The data synthesis component relies on the existence of a very large body of pollen and plant macrofossil records from the past twenty thousand years, from sediments dated (usually by 14C) with a precision of a few hundred years. In order to make full use of these data for global change research, a community-wide effort is required (a) to assemble the data for all of the continents, and (b) to represent them in some compact and globally consistent form.
It has been clear for some time that such an effort would be strongly supported by the palaeoecological community. Discussions began at the International Palynological Conference (Aix-en-Provence, France, September 1992) and were continued at the NATO Advanced Research Workshop on Forward and Inverse Modelling in Palaeoclimatology (Aussois, September 1993). The direction of current modelling efforts argues for the initial focus of such a project being 6000 yr BP, but the LGM is regarded as an important second focus. There are fewer data available for the LGM, probably only about 20% of the number of data points available for 6000 yr BP, but the changes they show are generally very large, so the signal-to-noise ration is also large.
These considerations led the GAIM Task Force to propose the data synthesis task that has become known as BIOME 6000. BIOME 6000 is jointly sponsored by GAIM, the IGBP Data and Information System (IGBP-DIS) and the two IGBP core projects Global Change and Terrestrial Ecosystems (GCTE) and Past Global Changes (PAGES). Its aim is to generate global palaeovegetation data sets, with first priority to the time interval around 6000 yr BP and second priority to the LGM, based on existing pollen and plant macrofossil records.
TheHorby workshop in May 1994 formally initiated BIOME 6000 as a global, community-wide collaborative project. Almost all of the scientists who attended the workshop (Appendix 2) are palaeoecologists who combine active field research programmes with large-scale mapping and data analysis interests. Each continent was represented by a cross-section of the relevant research leaders. Those present included many who have worked over a long period with the Co-operative Holocene Mapping Project (COHMAP), and several of those directly involved in the collection of new data especially in the tropics, semi-arid and remote northern regions.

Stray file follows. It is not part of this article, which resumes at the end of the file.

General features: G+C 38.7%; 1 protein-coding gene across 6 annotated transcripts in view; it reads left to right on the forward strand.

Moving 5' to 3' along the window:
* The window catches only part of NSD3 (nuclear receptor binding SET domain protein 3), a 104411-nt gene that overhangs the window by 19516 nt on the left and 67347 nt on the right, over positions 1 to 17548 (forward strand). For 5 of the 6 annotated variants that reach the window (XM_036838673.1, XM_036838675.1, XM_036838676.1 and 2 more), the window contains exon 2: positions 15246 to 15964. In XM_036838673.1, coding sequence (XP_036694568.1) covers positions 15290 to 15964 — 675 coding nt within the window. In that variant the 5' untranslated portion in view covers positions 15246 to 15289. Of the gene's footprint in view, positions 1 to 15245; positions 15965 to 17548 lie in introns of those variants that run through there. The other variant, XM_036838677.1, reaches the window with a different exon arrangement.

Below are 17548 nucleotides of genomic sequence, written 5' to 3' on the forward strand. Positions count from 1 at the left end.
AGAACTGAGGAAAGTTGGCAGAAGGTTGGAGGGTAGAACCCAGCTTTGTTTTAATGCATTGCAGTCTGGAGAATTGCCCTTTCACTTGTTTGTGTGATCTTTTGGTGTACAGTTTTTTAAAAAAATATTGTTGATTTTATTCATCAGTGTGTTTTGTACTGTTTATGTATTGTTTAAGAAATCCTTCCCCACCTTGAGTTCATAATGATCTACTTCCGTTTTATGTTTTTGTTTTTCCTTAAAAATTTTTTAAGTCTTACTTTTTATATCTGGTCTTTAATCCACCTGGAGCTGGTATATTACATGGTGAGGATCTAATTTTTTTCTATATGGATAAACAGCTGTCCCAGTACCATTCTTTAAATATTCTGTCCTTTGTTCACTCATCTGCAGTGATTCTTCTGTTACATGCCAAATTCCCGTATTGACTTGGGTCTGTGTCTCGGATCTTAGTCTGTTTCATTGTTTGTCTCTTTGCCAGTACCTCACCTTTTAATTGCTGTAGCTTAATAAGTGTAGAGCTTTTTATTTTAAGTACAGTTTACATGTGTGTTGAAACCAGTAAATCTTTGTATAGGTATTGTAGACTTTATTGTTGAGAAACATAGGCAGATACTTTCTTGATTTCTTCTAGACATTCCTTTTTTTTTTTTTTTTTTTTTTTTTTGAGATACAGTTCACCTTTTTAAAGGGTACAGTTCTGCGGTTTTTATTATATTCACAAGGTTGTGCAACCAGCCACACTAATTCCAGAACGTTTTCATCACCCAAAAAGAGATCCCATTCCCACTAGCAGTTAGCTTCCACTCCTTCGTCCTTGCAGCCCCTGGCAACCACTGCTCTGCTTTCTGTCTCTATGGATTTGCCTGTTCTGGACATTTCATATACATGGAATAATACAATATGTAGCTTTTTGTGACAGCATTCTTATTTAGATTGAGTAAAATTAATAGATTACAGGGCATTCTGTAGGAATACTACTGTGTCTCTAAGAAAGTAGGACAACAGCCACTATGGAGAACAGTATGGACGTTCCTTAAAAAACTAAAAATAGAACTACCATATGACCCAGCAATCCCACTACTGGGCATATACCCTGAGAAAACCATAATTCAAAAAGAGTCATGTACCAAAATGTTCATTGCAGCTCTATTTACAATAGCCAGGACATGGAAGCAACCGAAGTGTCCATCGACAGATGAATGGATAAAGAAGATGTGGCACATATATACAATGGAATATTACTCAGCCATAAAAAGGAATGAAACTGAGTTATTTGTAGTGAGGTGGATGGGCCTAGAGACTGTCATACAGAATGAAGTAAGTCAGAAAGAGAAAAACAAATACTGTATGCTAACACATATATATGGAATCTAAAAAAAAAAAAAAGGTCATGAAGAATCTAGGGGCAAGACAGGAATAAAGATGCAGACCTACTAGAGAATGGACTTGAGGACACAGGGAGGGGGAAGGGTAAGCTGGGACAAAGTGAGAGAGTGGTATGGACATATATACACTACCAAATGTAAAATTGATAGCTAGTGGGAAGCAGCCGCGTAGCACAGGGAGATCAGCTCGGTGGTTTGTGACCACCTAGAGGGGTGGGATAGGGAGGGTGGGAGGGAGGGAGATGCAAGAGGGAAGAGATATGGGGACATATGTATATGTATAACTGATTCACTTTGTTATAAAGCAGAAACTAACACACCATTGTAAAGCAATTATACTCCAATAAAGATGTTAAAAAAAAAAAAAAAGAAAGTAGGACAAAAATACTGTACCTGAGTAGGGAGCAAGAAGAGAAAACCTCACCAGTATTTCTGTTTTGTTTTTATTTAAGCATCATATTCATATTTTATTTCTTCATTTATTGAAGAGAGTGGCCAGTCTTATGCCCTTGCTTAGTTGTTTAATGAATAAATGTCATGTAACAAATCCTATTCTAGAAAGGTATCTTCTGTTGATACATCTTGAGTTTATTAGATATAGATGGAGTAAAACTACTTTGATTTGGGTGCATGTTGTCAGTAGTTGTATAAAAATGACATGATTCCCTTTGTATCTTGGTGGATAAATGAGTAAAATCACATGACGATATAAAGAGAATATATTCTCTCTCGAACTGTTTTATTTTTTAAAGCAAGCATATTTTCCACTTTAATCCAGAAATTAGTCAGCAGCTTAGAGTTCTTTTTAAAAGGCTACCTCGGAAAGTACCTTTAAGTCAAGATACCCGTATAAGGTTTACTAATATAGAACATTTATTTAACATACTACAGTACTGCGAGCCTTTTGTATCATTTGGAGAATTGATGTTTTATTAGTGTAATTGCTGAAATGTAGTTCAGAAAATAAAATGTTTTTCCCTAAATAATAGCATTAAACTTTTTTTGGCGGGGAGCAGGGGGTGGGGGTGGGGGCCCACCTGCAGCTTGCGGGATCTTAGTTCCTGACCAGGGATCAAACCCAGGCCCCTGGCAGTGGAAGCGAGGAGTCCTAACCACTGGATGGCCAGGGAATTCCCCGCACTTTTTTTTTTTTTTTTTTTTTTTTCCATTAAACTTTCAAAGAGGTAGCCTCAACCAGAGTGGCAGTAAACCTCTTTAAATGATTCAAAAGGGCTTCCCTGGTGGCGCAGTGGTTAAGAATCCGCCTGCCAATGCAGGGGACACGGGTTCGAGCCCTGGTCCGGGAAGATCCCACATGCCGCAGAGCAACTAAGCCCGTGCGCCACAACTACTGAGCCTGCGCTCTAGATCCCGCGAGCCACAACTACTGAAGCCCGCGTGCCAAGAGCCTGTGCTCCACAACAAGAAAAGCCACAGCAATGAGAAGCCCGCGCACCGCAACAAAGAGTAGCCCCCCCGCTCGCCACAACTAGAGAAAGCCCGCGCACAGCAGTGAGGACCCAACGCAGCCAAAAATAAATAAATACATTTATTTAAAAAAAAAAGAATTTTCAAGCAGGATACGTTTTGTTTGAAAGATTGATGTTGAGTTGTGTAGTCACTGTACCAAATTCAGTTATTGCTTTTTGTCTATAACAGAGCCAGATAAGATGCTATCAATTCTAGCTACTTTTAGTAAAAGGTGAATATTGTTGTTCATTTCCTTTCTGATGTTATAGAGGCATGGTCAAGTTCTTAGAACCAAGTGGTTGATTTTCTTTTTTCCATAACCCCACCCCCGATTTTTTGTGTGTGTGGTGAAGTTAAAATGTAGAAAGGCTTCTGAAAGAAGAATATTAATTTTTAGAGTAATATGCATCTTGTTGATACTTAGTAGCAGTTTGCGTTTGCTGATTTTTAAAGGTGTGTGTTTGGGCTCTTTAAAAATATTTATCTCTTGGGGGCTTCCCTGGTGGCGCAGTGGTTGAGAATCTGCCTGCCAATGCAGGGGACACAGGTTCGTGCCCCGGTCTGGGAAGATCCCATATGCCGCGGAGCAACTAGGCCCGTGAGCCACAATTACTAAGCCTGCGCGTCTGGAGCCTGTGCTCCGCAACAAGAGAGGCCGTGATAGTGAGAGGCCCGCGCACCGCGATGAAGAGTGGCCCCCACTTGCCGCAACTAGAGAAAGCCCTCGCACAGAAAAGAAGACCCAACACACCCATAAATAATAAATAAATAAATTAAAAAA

The global nature of this new palaeovegetation mapping enterprise means that the palaeoecological data must not simply be left in the form of abundances of taxa, so one of the challenges for BIOME 6000 is to find a way to translate the taxon information into a common language. It is necessary to use the concept of "plant functional types" (PFTs) as advocated by the GCTE project (Steffen et al. 1992). Plant taxa must be assigned to PFTs and the data must be interpreted in terms of biomes, which are defined as combinations of PFTs.
Preliminary work with data from Europe (Prentice et al. in press), North America (T. Webb III unpublished results) and East Africa (D. Jolly unpublished results) has shown that it is indeed possible to translate pollen spectra into biomes, by means of a "fuzzy logic" algorithm. The key to the method is the idea that plant taxa identified in the palaeorecord can be assigned a priori to one or more PFTs. A taxon may potentially belong to more than one PFT if it includes several species that represent different PFTs, or individual species that can behave as a different PFT in different environments. Fuzzy logic enters the picture because the problem is neither a strictly statistical one, due to the past existence of plant assemblages that lack modern analogs, nor is it susceptible to ordinary Boolean logic, because it is rarely possible to be certain from the palaeorecord whether a given taxon was locally present or not (long-distance transport is a common complication). The method therefore relies on ranking "affinity scores" that represent the weight of infomation contained in each pollen spectrum that would support the assignment of that spectrum to a given biome.The steps in the method are as follows:
1. Each pollen taxon is initially assigned to one or more PFTs on the basis of the known biology of the species it represents.
2. The PFT assignments are checked by comparing the bioclimatic distribution of each taxon in turn with an expected bioclimatic distribution, based on its assignment to one or more PFTs. If discrepancies are found then the PFT assignments must be corrected. The product is a corrected PFT x taxon matrix .